On Thursday, I spent an hour on Knocklofty, the plump hill surrounded by suburbs and dog walkers on the edge of Hobart's centre, a hill that is so taken for granted as not to be privileged with the name “hill” – or tor, or crag, or rise. I ambled on and off the tracks as I felt the ground calling; there were frogs in a pond and there was a view where the powerlines separated the treelines and I stumbled on a pair of black-headed honeyeaters, a bird I had been hoping to meet for some time, and I enjoyed tripping down a steep section in my black work shoes and it was just an hour, but it was an hour; and there are many, many hills around Hobart.


The Longer Light Series explores the idea that our personal rituals – from the mundane to the grand – tether us to special places and particular times. It investigates how our rituals are contingent on the places where we perform them, on the rhythm of the seasons, on the weather of any given day, on what we see and smell around us.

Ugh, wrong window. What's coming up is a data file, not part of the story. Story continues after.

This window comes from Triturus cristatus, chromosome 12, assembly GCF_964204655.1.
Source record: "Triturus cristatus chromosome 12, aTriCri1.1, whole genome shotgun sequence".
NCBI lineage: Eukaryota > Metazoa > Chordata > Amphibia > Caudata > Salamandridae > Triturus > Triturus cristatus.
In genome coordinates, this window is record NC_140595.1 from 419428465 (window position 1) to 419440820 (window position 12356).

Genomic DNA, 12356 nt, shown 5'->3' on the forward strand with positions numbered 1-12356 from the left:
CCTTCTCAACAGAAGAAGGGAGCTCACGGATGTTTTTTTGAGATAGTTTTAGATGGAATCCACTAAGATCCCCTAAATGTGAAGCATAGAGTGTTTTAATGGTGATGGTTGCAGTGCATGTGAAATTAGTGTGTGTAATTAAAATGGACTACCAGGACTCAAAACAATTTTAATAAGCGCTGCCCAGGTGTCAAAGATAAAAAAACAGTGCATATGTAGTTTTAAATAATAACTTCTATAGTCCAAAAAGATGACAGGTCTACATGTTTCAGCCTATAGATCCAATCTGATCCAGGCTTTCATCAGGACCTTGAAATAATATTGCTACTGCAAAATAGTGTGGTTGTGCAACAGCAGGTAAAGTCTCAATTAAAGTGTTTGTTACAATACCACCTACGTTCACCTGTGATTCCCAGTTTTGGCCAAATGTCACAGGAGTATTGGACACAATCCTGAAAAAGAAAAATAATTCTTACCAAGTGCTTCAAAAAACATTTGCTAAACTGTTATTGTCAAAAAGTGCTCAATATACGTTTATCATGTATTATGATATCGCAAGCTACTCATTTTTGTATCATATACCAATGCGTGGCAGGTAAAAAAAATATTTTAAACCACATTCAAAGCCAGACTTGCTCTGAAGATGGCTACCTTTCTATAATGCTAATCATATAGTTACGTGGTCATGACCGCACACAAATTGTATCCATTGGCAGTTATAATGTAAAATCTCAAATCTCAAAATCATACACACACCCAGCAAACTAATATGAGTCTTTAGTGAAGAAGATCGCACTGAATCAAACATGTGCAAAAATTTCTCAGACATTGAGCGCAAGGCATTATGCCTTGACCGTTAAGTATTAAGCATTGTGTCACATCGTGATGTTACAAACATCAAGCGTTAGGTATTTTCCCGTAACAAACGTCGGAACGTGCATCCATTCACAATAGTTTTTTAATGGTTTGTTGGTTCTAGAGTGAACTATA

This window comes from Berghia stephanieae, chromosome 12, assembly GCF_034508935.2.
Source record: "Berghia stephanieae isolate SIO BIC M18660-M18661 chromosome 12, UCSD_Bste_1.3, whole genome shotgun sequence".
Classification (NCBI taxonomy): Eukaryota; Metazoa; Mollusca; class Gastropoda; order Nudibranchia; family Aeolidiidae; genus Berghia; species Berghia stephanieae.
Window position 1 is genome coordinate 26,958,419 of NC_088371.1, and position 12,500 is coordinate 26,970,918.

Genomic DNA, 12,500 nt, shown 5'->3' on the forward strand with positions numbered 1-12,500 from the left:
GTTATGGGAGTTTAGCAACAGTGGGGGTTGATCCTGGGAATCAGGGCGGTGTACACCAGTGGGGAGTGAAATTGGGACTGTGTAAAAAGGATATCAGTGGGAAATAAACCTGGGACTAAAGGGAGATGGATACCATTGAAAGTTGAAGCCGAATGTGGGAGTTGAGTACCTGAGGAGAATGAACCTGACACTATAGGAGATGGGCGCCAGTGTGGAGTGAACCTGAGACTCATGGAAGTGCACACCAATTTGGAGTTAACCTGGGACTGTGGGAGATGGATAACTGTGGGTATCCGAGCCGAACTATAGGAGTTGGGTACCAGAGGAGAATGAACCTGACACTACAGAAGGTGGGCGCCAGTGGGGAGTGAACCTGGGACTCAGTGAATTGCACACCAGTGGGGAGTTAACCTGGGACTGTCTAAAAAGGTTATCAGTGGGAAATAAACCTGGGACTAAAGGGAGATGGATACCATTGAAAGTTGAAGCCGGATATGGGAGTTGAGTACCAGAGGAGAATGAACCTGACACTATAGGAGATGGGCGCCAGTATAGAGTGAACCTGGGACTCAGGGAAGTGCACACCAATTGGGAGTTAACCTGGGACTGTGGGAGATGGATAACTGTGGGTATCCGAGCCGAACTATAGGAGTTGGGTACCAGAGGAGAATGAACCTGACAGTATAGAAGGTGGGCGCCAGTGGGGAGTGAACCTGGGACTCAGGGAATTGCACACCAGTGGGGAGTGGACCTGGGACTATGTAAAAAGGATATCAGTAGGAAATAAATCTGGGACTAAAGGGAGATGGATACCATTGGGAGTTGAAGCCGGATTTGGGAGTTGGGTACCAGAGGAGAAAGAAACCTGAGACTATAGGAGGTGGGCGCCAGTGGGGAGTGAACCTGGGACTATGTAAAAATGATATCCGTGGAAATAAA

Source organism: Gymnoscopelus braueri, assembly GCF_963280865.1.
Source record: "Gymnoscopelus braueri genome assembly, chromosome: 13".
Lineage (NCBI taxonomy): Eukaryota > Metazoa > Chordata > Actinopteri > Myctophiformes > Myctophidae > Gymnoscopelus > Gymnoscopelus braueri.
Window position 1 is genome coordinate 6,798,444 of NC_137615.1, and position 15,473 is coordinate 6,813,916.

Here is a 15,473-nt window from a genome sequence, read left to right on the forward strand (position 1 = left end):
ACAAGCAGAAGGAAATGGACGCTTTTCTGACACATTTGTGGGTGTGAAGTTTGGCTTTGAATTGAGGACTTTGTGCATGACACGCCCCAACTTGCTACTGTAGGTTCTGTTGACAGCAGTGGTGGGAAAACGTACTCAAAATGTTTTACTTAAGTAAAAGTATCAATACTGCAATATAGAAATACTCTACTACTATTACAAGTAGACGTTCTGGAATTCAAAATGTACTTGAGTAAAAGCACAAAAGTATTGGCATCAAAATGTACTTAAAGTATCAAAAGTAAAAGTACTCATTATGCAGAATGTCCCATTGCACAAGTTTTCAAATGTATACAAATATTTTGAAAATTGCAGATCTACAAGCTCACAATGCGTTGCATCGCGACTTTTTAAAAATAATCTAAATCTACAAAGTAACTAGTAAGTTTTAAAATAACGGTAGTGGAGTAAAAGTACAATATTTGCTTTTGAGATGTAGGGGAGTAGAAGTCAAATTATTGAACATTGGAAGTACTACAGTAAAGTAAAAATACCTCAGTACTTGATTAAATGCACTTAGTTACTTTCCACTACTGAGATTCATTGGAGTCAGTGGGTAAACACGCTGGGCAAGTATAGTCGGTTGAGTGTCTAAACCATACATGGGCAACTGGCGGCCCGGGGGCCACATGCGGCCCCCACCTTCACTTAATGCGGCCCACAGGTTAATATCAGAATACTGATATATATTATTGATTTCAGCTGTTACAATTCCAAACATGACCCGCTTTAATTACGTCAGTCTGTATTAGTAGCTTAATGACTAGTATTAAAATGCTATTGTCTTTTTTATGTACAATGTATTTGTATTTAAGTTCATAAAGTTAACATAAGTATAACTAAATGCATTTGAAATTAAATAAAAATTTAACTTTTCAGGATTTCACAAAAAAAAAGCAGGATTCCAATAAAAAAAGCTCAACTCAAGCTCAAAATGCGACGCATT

The 12 distinct works of the series detail, document or respond to some sort of ritual (as each contributor interprets that word) enacted during a week of summer days and nights. The works will be published in weekly instalments so that, in concert, they plot the arc of an Australian summer.
The Longer Light Series is supported by the Copyright Agency Cultural Fund.